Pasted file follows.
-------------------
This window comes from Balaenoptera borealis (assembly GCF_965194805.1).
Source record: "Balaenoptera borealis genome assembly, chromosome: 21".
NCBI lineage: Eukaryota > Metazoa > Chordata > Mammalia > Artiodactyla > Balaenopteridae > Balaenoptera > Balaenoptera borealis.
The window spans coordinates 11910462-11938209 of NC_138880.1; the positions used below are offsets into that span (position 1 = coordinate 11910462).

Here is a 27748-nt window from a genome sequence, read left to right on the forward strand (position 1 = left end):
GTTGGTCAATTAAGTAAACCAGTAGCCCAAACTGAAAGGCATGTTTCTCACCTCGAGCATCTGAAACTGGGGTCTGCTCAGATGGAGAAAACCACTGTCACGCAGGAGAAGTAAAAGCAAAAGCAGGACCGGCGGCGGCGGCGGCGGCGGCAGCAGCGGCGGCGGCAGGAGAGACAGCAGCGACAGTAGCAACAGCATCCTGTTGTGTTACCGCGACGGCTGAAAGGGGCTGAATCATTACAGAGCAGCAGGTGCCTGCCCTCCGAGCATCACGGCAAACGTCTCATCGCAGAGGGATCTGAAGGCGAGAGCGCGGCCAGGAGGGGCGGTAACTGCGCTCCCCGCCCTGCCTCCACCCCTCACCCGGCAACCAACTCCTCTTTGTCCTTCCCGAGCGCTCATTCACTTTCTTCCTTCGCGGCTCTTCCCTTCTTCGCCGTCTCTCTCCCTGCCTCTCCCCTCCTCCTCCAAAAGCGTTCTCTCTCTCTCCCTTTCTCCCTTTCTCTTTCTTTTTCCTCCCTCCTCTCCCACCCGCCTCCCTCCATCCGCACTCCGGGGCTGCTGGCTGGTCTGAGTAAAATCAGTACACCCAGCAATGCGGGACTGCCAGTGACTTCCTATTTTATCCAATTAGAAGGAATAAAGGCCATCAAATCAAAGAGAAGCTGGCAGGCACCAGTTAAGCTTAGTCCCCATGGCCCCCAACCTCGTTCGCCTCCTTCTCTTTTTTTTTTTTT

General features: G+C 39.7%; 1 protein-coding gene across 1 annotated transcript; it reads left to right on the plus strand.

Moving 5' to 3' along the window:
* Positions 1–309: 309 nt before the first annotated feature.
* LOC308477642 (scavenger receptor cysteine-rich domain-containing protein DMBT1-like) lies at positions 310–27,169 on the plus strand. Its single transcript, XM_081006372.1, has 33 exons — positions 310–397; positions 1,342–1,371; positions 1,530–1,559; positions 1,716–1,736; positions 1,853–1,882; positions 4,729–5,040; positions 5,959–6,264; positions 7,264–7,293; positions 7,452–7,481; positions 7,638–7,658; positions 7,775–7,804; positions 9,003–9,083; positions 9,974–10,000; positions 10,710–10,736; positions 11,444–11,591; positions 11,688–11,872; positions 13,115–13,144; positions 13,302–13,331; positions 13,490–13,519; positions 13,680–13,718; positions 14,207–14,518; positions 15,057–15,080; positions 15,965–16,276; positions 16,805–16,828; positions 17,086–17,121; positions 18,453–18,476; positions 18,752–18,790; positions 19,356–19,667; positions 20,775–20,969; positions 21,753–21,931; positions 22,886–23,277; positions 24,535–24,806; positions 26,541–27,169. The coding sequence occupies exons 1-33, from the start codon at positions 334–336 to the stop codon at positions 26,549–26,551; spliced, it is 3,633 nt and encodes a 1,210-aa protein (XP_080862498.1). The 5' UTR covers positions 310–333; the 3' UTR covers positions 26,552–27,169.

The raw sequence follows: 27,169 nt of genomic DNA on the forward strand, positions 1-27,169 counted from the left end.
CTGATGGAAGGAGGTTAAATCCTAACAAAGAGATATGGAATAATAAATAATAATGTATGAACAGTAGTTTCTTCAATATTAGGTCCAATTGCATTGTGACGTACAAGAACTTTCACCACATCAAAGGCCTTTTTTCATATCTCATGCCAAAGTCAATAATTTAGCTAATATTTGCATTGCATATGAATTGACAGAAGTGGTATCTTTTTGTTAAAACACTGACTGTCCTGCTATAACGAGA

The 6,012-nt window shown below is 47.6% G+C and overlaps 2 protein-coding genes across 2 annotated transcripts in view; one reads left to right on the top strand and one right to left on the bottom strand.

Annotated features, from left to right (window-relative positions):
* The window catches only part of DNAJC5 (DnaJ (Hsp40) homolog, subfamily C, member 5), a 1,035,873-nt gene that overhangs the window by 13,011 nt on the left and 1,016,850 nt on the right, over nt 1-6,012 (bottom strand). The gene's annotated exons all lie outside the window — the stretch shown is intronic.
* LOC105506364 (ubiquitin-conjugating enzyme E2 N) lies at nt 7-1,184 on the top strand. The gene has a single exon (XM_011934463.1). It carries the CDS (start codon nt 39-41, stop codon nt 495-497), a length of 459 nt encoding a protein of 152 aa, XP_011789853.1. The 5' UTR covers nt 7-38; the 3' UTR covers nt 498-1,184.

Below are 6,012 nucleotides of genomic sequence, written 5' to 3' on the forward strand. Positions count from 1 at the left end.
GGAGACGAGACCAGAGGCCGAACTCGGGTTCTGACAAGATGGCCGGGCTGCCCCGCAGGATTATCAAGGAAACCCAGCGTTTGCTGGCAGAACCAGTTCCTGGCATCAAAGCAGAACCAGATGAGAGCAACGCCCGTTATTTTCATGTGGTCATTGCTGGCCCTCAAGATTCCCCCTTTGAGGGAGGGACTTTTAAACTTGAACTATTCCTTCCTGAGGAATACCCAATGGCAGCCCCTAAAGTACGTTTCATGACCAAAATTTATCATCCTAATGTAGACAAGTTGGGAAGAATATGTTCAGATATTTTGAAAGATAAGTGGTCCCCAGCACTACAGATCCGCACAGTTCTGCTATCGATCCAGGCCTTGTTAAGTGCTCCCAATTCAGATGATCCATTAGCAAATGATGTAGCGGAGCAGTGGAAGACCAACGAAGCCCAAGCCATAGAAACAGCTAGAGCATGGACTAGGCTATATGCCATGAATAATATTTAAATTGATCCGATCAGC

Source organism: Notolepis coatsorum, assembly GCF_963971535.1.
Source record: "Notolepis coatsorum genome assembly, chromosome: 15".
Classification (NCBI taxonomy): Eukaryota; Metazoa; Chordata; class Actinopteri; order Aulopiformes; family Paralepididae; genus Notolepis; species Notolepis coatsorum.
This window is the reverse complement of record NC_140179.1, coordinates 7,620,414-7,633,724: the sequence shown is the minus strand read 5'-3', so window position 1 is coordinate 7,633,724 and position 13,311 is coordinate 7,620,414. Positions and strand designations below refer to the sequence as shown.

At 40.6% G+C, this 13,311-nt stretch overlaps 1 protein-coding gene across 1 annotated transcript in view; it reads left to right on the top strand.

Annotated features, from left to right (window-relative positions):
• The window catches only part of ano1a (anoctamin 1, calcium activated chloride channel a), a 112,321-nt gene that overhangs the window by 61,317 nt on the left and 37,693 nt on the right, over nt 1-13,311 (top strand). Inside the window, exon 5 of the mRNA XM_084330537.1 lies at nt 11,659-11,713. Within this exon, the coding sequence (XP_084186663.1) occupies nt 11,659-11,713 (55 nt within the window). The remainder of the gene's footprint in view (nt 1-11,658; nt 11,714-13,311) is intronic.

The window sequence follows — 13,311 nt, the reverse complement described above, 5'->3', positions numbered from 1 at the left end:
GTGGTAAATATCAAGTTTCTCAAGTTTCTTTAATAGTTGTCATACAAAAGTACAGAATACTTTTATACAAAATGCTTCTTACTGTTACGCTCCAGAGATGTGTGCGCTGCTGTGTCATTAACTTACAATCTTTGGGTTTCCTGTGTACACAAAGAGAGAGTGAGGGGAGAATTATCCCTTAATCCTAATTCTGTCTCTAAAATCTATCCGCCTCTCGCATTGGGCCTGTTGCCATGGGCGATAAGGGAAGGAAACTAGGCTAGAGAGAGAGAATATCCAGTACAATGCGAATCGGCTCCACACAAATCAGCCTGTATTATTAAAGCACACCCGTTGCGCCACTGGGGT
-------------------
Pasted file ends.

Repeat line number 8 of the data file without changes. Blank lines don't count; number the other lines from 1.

Moving 5' to 3' along the window: